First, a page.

Legionnaires' debacle: VA officials must take ownership of their missteps

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The first step in any recovery program is taking responsibility for the problem, but it doesn't seem like the U.S. Department of Veterans Affairs has embraced that concept, even though it's been two years since local officials became concerned about Legionnaires' disease at its Pittsburgh Healthcare System.

Robert Petzel, the VA's undersecretary for health, participated in a U.S. House Committee on Veterans Affairs hearing Downtown on Monday, but critics -- including Republican Rep. Tim Murphy of Upper St. Clair -- found some of his comments less than satisfying.

Particularly irksome was Dr. Petzel's insistence that a regional administrator keep a $63,000 bonus that was awarded just as the VA's inspector general was releasing a report that said the outbreak occurred because employees in Pittsburgh failed to follow water treatment protocols. That conclusion refuted what the local VA said when it first acknowledged that some veterans had acquired the infection in its facilities; officials initially had blamed the state-of-the-art copper-silver ionization water disinfection system installed at the Oakland University Drive hospital in 1993 specifically to prevent the water-borne disease.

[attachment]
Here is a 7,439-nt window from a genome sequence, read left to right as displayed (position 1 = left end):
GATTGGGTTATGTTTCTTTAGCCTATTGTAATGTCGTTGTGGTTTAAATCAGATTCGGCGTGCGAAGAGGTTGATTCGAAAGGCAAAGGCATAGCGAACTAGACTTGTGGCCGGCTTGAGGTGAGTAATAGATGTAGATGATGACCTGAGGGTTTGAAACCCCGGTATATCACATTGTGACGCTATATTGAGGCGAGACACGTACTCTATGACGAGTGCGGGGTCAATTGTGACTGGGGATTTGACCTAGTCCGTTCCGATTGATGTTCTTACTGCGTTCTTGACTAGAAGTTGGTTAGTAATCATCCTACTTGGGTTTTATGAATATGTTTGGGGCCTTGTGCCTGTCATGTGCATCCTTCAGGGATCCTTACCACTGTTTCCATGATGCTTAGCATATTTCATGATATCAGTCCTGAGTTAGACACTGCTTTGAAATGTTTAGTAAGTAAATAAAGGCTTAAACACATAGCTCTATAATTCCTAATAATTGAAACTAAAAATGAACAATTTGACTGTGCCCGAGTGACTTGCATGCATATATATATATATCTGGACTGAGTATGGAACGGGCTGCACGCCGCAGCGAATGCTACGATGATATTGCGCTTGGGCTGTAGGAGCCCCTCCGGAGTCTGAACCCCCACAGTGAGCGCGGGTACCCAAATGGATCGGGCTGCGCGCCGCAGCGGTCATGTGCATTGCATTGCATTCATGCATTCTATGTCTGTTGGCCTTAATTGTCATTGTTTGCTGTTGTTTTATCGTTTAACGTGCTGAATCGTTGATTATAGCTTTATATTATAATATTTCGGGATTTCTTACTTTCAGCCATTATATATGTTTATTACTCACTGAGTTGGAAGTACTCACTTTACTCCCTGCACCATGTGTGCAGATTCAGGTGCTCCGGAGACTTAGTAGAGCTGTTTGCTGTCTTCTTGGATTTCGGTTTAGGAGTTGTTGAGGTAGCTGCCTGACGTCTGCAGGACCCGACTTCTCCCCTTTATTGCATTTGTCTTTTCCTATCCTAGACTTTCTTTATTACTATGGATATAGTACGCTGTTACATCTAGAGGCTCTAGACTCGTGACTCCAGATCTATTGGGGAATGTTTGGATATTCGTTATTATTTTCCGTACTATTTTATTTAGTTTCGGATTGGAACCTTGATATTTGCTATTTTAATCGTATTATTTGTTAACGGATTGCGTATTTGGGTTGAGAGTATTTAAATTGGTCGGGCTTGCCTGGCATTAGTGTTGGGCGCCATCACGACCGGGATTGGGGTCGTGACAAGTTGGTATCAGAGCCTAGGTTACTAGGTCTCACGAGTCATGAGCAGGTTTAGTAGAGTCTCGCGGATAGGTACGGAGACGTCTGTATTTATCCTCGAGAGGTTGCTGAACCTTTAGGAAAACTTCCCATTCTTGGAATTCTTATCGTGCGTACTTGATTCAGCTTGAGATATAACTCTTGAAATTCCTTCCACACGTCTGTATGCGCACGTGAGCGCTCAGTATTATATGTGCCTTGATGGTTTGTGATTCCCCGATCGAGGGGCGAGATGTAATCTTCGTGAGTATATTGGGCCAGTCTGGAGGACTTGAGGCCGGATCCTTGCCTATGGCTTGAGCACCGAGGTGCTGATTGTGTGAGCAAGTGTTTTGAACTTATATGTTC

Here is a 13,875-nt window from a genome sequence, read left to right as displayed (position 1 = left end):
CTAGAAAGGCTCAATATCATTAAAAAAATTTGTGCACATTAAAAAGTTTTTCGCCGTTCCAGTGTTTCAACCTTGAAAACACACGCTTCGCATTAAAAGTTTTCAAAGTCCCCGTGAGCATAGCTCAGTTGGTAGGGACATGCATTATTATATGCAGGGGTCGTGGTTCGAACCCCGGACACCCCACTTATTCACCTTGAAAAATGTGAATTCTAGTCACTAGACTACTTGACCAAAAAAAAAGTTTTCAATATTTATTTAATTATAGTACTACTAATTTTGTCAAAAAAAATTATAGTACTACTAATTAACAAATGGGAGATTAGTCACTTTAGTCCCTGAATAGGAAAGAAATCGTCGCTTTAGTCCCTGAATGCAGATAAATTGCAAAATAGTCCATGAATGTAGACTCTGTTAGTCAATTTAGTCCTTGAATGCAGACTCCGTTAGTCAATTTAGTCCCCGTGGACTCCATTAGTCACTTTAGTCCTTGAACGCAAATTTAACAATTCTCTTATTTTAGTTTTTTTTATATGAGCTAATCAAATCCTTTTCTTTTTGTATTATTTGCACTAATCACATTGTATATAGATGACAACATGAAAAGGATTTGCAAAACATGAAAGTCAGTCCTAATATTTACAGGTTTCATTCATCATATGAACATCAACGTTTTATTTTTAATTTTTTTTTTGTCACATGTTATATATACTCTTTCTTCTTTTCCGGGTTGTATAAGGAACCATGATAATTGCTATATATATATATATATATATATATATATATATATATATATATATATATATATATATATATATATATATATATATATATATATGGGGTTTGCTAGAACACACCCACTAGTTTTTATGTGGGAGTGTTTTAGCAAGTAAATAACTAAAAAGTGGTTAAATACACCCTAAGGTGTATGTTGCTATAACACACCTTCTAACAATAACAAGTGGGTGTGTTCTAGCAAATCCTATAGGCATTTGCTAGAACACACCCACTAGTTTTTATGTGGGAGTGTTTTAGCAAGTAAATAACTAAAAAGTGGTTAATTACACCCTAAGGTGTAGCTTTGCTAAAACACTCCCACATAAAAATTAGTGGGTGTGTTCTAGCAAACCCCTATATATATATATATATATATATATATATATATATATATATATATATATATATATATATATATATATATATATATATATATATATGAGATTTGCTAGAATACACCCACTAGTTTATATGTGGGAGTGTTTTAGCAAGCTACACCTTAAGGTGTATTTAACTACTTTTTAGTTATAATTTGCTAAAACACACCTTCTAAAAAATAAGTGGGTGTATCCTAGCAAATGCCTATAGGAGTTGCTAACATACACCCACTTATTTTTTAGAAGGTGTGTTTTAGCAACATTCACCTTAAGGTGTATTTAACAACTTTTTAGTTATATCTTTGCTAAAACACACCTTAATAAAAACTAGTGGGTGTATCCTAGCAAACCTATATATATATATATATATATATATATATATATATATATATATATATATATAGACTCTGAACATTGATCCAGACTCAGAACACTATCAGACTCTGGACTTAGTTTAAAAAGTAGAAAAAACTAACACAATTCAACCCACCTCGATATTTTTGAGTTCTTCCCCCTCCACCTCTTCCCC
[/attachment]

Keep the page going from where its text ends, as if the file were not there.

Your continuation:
Besides his failure to agree that giving a big bonus to regional director Michael Moreland was wrong, as he presided over the debacle Dr. Petzel further irritated his audience by attempting to characterize the Legionnaires' incident in the context of conditions at VA hospitals nationwide.

The well-informed audience -- which included relatives of some of the six veterans who were killed and 15 other patients sickened at the Pittsburgh facilities -- knew that the inspector general reported in August that problems with the water purification process in 2011 and 2012 were isolated in Pittsburgh and not found in the VAs nationwide.

The only way for the VA to reclaim the trust and confidence of the public in Pittsburgh is to acknowledge fully what went wrong and explain fully what's being done to prevent life-threatening outbreaks in the future.



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